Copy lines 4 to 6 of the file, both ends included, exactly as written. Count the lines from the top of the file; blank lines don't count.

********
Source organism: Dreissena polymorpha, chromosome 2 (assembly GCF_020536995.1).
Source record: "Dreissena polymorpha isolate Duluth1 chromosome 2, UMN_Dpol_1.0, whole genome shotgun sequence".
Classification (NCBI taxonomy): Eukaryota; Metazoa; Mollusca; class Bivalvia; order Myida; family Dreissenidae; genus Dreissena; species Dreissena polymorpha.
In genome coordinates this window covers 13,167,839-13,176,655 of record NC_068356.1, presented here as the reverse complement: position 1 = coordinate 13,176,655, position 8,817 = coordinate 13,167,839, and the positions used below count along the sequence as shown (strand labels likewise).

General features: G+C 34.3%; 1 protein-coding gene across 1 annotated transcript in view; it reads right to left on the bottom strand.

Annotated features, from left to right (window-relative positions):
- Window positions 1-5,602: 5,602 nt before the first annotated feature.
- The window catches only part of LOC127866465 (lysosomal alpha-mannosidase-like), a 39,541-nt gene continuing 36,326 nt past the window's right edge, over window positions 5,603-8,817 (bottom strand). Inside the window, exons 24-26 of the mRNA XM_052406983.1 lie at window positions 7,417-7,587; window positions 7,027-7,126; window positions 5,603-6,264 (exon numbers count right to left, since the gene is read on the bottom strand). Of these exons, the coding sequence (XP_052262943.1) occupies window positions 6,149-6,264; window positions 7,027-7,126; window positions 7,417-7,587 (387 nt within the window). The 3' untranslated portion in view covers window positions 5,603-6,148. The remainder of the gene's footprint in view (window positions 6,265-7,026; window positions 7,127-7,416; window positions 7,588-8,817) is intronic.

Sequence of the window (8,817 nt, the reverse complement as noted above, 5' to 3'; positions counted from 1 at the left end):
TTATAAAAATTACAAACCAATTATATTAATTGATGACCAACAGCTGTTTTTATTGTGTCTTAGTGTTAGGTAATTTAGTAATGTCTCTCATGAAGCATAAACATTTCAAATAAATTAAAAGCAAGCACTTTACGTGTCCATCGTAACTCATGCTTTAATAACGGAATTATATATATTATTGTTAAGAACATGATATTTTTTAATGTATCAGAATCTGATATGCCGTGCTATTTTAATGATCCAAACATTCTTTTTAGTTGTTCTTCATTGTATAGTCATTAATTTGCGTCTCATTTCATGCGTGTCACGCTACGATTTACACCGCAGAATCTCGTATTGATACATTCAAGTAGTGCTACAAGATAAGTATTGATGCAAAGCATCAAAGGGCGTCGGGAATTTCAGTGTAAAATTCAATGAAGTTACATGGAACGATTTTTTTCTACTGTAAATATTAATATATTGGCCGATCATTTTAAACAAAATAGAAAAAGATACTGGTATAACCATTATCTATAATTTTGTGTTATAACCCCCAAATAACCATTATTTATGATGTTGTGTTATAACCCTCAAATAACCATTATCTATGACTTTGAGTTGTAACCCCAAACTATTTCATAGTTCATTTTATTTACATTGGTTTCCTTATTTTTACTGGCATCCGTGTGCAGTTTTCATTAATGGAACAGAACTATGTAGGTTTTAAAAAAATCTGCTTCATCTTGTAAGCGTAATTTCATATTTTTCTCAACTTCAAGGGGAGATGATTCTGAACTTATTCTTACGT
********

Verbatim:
In genome coordinates this window covers 13,167,839-13,176,655 of record NC_068356.1, presented here as the reverse complement: position 1 = coordinate 13,176,655, position 8,817 = coordinate 13,167,839, and the positions used below count along the sequence as shown (strand labels likewise).

General features: G+C 34.3%; 1 protein-coding gene across 1 annotated transcript in view; it reads right to left on the bottom strand.

Annotated features, from left to right (window-relative positions):